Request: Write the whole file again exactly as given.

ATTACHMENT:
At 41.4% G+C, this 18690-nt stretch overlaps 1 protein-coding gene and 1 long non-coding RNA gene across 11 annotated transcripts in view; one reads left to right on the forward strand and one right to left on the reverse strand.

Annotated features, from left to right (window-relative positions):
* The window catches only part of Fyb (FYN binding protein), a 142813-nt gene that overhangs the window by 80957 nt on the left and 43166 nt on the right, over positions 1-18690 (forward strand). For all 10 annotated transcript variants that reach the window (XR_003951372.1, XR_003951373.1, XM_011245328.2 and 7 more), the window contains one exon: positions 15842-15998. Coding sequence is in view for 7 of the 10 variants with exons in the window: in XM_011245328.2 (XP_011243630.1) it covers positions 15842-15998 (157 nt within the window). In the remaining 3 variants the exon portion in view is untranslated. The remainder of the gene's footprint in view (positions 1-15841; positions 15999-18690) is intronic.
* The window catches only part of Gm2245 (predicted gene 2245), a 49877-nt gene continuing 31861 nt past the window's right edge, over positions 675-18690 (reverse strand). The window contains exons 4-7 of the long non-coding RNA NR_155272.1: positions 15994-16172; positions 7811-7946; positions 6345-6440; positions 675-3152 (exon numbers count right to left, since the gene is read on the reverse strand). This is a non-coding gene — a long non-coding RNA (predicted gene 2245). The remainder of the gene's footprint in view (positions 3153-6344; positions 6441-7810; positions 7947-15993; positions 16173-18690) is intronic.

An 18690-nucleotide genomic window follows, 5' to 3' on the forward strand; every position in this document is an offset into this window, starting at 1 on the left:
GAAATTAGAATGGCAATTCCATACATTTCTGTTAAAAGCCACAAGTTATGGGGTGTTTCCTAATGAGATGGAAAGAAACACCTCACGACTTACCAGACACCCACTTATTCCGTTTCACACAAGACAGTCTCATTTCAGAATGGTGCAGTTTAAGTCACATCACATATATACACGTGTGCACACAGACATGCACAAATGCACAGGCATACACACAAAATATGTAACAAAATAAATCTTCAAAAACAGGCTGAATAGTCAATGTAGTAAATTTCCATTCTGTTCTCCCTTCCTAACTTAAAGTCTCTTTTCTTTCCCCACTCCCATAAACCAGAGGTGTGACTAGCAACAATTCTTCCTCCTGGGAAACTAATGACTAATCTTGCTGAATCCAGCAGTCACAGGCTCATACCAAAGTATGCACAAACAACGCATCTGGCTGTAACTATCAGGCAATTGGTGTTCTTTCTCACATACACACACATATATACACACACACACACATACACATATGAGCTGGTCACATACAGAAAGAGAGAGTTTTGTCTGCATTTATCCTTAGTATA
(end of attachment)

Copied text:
At 41.4% G+C, this 18690-nt stretch overlaps 1 protein-coding gene and 1 long non-coding RNA gene across 11 annotated transcripts in view; one reads left to right on the forward strand and one right to left on the reverse strand.

Annotated features, from left to right (window-relative positions):
* The window catches only part of Fyb (FYN binding protein), a 142813-nt gene that overhangs the window by 80957 nt on the left and 43166 nt on the right, over positions 1-18690 (forward strand). For all 10 annotated transcript variants that reach the window (XR_003951372.1, XR_003951373.1, XM_011245328.2 and 7 more), the window contains one exon: positions 15842-15998. Coding sequence is in view for 7 of the 10 variants with exons in the window: in XM_011245328.2 (XP_011243630.1) it covers positions 15842-15998 (157 nt within the window). In the remaining 3 variants the exon portion in view is untranslated. The remainder of the gene's footprint in view (positions 1-15841; positions 15999-18690) is intronic.
* The window catches only part of Gm2245 (predicted gene 2245), a 49877-nt gene continuing 31861 nt past the window's right edge, over positions 675-18690 (reverse strand). The window contains exons 4-7 of the long non-coding RNA NR_155272.1: positions 15994-16172; positions 7811-7946; positions 6345-6440; positions 675-3152 (exon numbers count right to left, since the gene is read on the reverse strand). This is a non-coding gene — a long non-coding RNA (predicted gene 2245). The remainder of the gene's footprint in view (positions 3153-6344; positions 6441-7810; positions 7947-15993; positions 16173-18690) is intronic.

An 18690-nucleotide genomic window follows, 5' to 3' on the forward strand; every position in this document is an offset into this window, starting at 1 on the left:
GAAATTAGAATGGCAATTCCATACATTTCTGTTAAAAGCCACAAGTTATGGGGTGTTTCCTAATGAGATGGAAAGAAACACCTCACGACTTACCAGACACCCACTTATTCCGTTTCACACAAGACAGTCTCATTTCAGAATGGTGCAGTTTAAGTCACATCACATATATACACGTGTGCACACAGACATGCACAAATGCACAGGCATACACACAAAATATGTAACAAAATAAATCTTCAAAAACAGGCTGAATAGTCAATGTAGTAAATTTCCATTCTGTTCTCCCTTCCTAACTTAAAGTCTCTTTTCTTTCCCCACTCCCATAAACCAGAGGTGTGACTAGCAACAATTCTTCCTCCTGGGAAACTAATGACTAATCTTGCTGAATCCAGCAGTCACAGGCTCATACCAAAGTATGCACAAACAACGCATCTGGCTGTAACTATCAGGCAATTGGTGTTCTTTCTCACATACACACACATATATACACACACACACACATACACATATGAGCTGGTCACATACAGAAAGAGAGAGTTTTGTCTGCATTTATCCTTAGTATA